Pope meets orphaned refugees
Pope Francis clutched the life-jacket of a drowned girl on Saturday as he met with children whose parents died during deadly boat crossings, at the end of a week of major tragedies in the Mediterranean.
"I want to ask the pope to pray for my family, which is now in heaven and my friends, also in heaven, who died in the water," Nigerian adolescent Siander said as the pontiff bowed his head in prayer.
The pope met migrant minors as well as Italian youngsters who let off dozens of white balloons inside Vatican grounds. The children pledged to help those in need and presented Francis with drawings capturing the dangers at sea.
The 79-year-old Argentine showed the children an orange life-jacket which he said had been taken from a girl who had drowned at sea. It was given to him by a rescue worker who had wept as he described his doomed attempts to save her.
"He brought me this life-jacket and, crying, he said: 'Father, I failed. There was a girl, in the waves, but I could not save her. All that is left is her life-jacket," Francis said.
"I don't want to upset you, but you are brave and you know the truth. They are in danger: many children... they are in danger," the pope told the children, who sat cross-legged in front of him.
"Think about this girl. What was her name? I don't know: a child without a name. Each of you must give her the name you want to. She is in heaven, she is watching over us," he added.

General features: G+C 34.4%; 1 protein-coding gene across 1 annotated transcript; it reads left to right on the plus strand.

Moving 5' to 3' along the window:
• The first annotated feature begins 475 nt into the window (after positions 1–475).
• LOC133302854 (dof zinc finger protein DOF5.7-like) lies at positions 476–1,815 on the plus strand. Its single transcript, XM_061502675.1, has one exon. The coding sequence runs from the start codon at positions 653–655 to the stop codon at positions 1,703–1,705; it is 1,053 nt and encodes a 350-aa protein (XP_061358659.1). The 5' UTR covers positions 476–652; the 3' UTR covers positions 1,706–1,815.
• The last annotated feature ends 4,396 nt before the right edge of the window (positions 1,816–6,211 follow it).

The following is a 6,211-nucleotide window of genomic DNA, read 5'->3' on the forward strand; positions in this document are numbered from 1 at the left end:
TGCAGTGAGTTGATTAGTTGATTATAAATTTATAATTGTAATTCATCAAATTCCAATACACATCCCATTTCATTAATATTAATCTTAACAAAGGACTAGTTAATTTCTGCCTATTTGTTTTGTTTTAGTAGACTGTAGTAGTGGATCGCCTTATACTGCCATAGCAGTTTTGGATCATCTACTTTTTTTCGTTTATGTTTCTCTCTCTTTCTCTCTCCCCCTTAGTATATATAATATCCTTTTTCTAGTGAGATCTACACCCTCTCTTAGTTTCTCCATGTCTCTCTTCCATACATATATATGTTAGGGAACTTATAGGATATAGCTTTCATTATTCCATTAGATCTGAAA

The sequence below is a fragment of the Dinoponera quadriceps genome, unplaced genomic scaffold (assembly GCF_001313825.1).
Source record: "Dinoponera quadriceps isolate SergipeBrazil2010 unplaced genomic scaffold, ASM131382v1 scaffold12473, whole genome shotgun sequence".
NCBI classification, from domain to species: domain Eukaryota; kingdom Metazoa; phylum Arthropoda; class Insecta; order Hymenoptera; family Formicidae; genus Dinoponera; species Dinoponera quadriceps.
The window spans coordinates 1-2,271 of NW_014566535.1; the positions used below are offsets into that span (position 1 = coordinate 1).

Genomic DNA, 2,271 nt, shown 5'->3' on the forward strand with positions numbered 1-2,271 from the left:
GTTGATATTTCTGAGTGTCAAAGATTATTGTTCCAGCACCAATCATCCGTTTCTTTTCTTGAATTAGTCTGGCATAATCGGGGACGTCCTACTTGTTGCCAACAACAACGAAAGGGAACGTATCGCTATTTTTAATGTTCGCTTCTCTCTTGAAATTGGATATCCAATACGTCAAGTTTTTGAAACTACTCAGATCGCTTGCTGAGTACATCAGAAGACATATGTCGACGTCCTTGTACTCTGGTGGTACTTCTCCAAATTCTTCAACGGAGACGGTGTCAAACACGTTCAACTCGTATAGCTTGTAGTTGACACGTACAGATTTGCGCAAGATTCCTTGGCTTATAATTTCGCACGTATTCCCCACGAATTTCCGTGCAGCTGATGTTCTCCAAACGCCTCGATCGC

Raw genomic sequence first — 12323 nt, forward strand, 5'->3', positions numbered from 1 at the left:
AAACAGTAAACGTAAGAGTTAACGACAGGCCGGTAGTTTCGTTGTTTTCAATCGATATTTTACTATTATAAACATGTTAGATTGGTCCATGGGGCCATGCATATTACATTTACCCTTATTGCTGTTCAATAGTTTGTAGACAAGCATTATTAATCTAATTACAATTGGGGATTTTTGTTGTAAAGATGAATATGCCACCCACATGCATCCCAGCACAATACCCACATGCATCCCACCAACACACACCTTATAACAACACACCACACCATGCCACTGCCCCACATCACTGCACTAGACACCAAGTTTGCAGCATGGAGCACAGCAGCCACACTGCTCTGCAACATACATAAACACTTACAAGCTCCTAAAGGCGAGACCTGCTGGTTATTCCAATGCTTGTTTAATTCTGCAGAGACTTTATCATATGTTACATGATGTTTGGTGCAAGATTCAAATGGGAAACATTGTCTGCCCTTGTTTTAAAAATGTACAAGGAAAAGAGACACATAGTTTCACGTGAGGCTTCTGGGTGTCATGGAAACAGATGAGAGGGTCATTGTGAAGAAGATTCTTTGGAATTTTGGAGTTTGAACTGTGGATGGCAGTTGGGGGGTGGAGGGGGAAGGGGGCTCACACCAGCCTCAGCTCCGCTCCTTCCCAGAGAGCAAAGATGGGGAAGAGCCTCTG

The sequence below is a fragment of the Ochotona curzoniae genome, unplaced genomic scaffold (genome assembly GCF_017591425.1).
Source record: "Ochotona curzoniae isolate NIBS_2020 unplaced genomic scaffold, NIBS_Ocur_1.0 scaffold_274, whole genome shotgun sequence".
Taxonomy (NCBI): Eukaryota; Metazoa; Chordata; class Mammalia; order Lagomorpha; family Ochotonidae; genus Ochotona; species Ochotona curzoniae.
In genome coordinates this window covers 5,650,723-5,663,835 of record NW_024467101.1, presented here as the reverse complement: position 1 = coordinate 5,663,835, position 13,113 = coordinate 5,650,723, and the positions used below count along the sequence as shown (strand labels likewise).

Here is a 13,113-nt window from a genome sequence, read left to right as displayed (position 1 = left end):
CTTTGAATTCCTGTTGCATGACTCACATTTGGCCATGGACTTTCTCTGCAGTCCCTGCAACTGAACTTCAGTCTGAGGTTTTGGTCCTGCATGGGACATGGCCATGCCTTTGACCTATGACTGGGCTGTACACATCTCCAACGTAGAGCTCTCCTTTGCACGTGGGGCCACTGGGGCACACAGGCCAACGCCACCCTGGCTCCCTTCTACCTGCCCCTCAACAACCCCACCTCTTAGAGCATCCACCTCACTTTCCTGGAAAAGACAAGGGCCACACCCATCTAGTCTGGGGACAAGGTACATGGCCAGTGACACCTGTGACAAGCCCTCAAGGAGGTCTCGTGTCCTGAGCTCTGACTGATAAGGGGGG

Children from a school in Calabria in southern Italy handed the pope a letter in which they promised "to welcome whoever comes to our country" and "never think of those who are different from us as a dangerous enemy".
An estimated 10,000 people were rescued this week near the Libyan coast as a bout of good weather kicked off a fresh stream of boats trying to cross from north Africa – some of which capsized at sea.
On Friday the Italian navy recovered the bodies of 45 migrants who had drowned, while dozens of others were still missing.
The tragedy followed the death of 30 people in a shipwreck on Thursday and around 100 feared missing after a boat capsized on Wednesday.
The flow into Europe via Greece and the Balkans route, which hundreds of thousands of people used in 2015, has slowed to a trickle after countries shut their borders. But around 40,000 migrants have already landed on Italy's shores so far this year - and aid organisations warn there are vulnerable groups massing in Libya and Egypt, ready to attempt the crossing at whatever cost. (AFP)
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